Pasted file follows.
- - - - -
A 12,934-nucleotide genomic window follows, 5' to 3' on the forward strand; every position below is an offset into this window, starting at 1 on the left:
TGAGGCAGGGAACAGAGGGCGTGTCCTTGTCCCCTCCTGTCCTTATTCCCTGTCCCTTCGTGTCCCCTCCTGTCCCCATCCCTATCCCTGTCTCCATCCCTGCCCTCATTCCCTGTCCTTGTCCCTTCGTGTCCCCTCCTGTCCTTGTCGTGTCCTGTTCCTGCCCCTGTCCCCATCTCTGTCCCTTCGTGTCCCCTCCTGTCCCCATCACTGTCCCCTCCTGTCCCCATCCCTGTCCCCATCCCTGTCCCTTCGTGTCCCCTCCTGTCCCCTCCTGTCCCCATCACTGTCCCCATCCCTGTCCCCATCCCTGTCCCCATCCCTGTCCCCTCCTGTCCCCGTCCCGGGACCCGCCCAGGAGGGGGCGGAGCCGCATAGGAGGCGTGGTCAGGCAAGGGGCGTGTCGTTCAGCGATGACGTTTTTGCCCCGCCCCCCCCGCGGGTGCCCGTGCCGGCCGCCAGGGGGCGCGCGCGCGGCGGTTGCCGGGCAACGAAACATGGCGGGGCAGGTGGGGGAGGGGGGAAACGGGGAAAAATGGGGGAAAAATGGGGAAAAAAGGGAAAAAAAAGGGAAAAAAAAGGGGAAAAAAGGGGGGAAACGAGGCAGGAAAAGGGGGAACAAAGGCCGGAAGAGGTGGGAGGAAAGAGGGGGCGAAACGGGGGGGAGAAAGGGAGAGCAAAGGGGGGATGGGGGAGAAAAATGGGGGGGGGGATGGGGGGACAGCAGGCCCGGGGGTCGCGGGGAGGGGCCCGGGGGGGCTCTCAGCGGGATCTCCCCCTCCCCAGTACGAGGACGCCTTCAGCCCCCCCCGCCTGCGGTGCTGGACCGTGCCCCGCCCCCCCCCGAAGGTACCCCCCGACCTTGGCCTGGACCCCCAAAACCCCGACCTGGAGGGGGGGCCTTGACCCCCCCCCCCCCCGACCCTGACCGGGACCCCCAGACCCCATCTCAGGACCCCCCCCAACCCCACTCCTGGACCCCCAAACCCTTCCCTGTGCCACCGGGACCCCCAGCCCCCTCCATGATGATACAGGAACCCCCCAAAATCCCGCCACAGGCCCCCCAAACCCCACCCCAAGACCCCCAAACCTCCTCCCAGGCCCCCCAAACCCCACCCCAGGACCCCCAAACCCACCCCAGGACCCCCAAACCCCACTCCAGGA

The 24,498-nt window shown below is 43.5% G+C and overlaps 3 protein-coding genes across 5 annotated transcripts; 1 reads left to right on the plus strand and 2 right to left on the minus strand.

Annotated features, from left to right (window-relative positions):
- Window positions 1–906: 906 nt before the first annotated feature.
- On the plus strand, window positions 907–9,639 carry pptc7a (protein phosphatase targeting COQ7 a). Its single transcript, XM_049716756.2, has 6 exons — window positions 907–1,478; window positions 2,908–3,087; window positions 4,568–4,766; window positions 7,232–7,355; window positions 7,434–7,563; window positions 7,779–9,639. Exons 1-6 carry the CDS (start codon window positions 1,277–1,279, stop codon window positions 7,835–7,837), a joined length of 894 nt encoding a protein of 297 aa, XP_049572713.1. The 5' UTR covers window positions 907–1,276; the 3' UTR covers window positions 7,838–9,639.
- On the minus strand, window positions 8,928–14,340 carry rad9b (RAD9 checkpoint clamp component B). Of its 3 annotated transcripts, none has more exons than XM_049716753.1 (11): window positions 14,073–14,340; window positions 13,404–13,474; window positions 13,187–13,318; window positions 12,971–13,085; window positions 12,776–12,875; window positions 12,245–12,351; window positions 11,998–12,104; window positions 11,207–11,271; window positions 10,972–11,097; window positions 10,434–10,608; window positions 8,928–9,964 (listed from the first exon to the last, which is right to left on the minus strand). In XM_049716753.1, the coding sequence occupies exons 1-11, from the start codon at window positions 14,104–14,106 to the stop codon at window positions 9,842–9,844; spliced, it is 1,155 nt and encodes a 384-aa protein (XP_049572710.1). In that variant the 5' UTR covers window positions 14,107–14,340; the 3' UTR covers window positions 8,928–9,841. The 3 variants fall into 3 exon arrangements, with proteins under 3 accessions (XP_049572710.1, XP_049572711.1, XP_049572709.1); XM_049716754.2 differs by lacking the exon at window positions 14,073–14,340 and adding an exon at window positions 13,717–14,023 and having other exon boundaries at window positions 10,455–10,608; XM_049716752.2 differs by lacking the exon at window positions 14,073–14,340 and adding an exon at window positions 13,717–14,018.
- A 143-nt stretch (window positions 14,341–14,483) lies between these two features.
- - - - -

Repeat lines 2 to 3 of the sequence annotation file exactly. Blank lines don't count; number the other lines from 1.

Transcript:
TGAGGCAGGGAACAGAGGGCGTGTCCTTGTCCCCTCCTGTCCTTATTCCCTGTCCCTTCGTGTCCCCTCCTGTCCCCATCCCTATCCCTGTCTCCATCCCTGCCCTCATTCCCTGTCCTTGTCCCTTCGTGTCCCCTCCTGTCCTTGTCGTGTCCTGTTCCTGCCCCTGTCCCCATCTCTGTCCCTTCGTGTCCCCTCCTGTCCCCATCACTGTCCCCTCCTGTCCCCATCCCTGTCCCCATCCCTGTCCCTTCGTGTCCCCTCCTGTCCCCTCCTGTCCCCATCACTGTCCCCATCCCTGTCCCCATCCCTGTCCCCATCCCTGTCCCCTCCTGTCCCCGTCCCGGGACCCGCCCAGGAGGGGGCGGAGCCGCATAGGAGGCGTGGTCAGGCAAGGGGCGTGTCGTTCAGCGATGACGTTTTTGCCCCGCCCCCCCCGCGGGTGCCCGTGCCGGCCGCCAGGGGGCGCGCGCGCGGCGGTTGCCGGGCAACGAAACATGGCGGGGCAGGTGGGGGAGGGGGGAAACGGGGAAAAATGGGGGAAAAATGGGGAAAAAAGGGAAAAAAAAGGGAAAAAAAAGGGGAAAAAAGGGGGGAAACGAGGCAGGAAAAGGGGGAACAAAGGCCGGAAGAGGTGGGAGGAAAGAGGGGGCGAAACGGGGGGGAGAAAGGGAGAGCAAAGGGGGGATGGGGGAGAAAAATGGGGGGGGGGATGGGGGGACAGCAGGCCCGGGGGTCGCGGGGAGGGGCCCGGGGGGGCTCTCAGCGGGATCTCCCCCTCCCCAGTACGAGGACGCCTTCAGCCCCCCCCGCCTGCGGTGCTGGACCGTGCCCCGCCCCCCCCCGAAGGTACCCCCCGACCTTGGCCTGGACCCCCAAAACCCCGACCTGGAGGGGGGGCCTTGACCCCCCCCCCCCCCGACCCTGACCGGGACCCCCAGACCCCATCTCAGGACCCCCCCCAACCCCACTCCTGGACCCCCAAACCCTTCCCTGTGCCACCGGGACCCCCAGCCCCCTCCATGATGATACAGGAACCCCCCAAAATCCCGCCACAGGCCCCCCAAACCCCACCCCAAGACCCCCAAACCTCCTCCCAGGCCCCCCAAACCCCACCCCAGGACCCCCAAACCCACCCCAGGACCCCCAAACCCCACTCCAGGA

The 24,498-nt window shown below is 43.5% G+C and overlaps 3 protein-coding genes across 5 annotated transcripts; 1 reads left to right on the plus strand and 2 right to left on the minus strand.